Public education suffers from the tyranny of the tangible. The penchant to judge schools and teachers on the basis of test scores, graduation rates, suspension rates, or other metrics has run wild. Schools are perceived successful if they get the numbers. In the debate about public schools, it basically boils down to ‘if you can’t measure it, it doesn’t matter.’
What are lost are the intangibles that are absolutely essential for educating children. Schools are not technical organizations. They are supposed to be safe and caring sanctuaries for children to learn, grow, and develop.
All parents want their children to attend a school where fairness, respect, trust, compassion, sensitivity, and honesty are evident in its daily operation and long-term performance. Schools should be places that spur creativity and passion. Safe places to try and learn from success and failure: places where character and value count as much as academics, where beauty and imagination are prized and revered, and where the fine arts feed the mind and soul.
These intangibles are not easily reduced to a scorecard or number. Parents want their children to go to a “good” school. A “good” school is not synonymous with a three on a five-point Likert scale between poor and excellent. Numbers cannot capture the aura and spirit of a “good” school or the intangible qualities that make teachers significant to students.
The tyranny of the tangible is evident when schools and educators kowtow to the pressure of test scores. The domino effect of assessing teachers on standardized tests scores results in emphasizing test preparation, narrowing the curriculum to what’s tested, pressuring children to succeed, and eliminating other activities that stimulate creativity and critical thinking – projects, exploring, defining problems, questioning. Moving beyond superficial test scores to creative and critical thought takes time. In addition, children grow at different rates: growth sometimes happens in spurts not in consistent linear fashion.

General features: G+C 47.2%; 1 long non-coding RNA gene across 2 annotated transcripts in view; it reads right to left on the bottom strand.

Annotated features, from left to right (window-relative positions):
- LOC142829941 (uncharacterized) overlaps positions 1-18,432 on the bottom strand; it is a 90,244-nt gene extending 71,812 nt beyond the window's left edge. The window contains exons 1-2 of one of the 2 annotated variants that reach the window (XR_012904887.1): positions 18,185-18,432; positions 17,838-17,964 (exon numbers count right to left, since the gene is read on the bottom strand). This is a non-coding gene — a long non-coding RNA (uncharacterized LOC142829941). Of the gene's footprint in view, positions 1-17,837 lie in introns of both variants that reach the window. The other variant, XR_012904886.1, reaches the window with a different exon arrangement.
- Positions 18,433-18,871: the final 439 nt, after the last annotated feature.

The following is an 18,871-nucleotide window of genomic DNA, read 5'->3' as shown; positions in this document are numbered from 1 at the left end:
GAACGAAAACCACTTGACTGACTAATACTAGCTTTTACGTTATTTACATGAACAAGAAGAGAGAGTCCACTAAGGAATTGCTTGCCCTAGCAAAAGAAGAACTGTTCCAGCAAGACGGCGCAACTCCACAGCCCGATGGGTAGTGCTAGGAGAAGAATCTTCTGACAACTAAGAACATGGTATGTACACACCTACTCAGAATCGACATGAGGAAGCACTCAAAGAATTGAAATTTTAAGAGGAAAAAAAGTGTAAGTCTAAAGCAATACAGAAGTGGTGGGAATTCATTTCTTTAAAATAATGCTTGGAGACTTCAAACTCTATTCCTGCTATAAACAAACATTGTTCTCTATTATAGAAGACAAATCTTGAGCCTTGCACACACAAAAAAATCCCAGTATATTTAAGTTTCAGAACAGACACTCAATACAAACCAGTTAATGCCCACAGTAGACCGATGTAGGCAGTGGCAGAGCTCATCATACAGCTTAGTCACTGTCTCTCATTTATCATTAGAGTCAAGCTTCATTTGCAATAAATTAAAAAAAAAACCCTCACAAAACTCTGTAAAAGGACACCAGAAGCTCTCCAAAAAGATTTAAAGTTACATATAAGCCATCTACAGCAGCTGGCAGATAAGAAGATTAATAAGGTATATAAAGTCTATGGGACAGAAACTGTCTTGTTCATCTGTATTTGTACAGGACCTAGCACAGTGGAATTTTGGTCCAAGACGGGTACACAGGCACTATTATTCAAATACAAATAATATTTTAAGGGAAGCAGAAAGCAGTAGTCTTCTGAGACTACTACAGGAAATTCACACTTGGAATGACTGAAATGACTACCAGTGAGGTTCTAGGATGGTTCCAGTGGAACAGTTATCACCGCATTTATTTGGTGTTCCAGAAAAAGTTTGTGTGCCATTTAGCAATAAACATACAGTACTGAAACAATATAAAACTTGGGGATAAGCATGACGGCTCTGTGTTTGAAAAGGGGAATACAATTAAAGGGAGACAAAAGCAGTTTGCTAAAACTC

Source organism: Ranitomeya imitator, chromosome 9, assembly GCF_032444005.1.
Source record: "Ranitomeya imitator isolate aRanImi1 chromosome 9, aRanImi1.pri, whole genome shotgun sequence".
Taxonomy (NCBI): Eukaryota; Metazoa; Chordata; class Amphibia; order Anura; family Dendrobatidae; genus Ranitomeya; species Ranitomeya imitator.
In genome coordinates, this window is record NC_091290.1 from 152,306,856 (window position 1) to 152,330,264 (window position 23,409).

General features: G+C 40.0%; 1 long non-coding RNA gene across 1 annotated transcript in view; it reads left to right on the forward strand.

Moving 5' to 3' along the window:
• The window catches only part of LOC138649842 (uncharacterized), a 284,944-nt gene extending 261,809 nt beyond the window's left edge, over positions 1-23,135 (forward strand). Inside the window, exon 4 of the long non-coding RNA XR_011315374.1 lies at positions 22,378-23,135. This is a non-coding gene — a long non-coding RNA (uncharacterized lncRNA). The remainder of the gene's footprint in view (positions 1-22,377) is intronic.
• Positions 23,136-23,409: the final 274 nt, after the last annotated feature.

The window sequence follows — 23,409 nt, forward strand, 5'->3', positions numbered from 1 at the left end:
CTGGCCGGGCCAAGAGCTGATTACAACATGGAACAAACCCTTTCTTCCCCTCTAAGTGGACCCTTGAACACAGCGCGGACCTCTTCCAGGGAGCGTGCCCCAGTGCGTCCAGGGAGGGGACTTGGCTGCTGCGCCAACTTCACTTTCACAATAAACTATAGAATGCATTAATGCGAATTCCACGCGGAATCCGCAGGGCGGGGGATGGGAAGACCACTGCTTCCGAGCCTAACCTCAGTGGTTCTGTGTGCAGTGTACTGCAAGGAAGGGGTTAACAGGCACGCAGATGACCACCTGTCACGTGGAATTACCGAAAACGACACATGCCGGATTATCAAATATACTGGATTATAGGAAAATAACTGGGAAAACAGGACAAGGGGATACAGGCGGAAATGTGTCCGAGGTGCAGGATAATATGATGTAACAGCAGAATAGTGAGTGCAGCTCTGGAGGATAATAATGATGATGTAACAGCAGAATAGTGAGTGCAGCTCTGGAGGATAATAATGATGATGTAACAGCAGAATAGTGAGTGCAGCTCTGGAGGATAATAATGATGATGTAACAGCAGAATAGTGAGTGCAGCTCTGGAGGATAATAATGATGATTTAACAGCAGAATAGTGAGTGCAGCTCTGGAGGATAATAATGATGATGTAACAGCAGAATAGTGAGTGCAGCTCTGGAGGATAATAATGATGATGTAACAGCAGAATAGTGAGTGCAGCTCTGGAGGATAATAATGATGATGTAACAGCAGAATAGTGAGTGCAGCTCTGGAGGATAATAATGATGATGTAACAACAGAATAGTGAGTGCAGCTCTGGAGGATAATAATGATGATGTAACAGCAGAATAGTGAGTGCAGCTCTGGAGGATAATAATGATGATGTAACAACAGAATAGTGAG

Schools focus on tangibles because they translate into standards, ratios, scores, and ratings. The emphasis on metrics can result in decisions that are ethically questionable. Educational triage is one example. To improve school’s performance on a high stakes tests, priority and emphasis is placed on helping those students who are close to achieving proficiency – for example, needing to correctly answer 2-4 questions — at the expense of spending more time with students who are farther from demonstrating competence and moving the metrical needle. In some situations, students who do not fit the mold are not enrolled in the school or are counseled out thereby creating a more select student group more likely to achieve higher on tests.
Just examine the cheating scandals that have occurred in school districts as tests and scores were manipulated. We all know that numbers can be massaged to distort and blanket the truth. We also know that some things are greater or lesser than the sum of their parts.
Stressing high-stakes testing can turn classrooms into high pressure, competitive environments that create ‘haves and have-nots.’ Time and the clock work on teachers and students resulting in a harried, negative climate. Pressure and fear can move children short-term, but does not motivate them and, in fact, can be damaging to their long-term development and confidence.
Unless we focus on the moral imperative of educating children, we will fail them and possibly even slide into an ethical quagmire. In actuality, intangibles – principles, values, and ethics – that we desire in a place called school are the foundation for its integrity and credibility. Schools as sanctuaries for children provide high levels of care, compassion, and patience as students work their way to maturity. Actually, helping and encouraging children to find meaning and fulfillment is an act of love not a technical exercise.
Schools are not businesses and students are not customers, and the bottom line is not a test score or other metric. Being educated is much more than that: – it concerns the intersection of the heart and mind. A quote attributed to Einstein carries an important message for schools and all of us: “Not everything that can be counted counts, and not everything that counts can be counted.”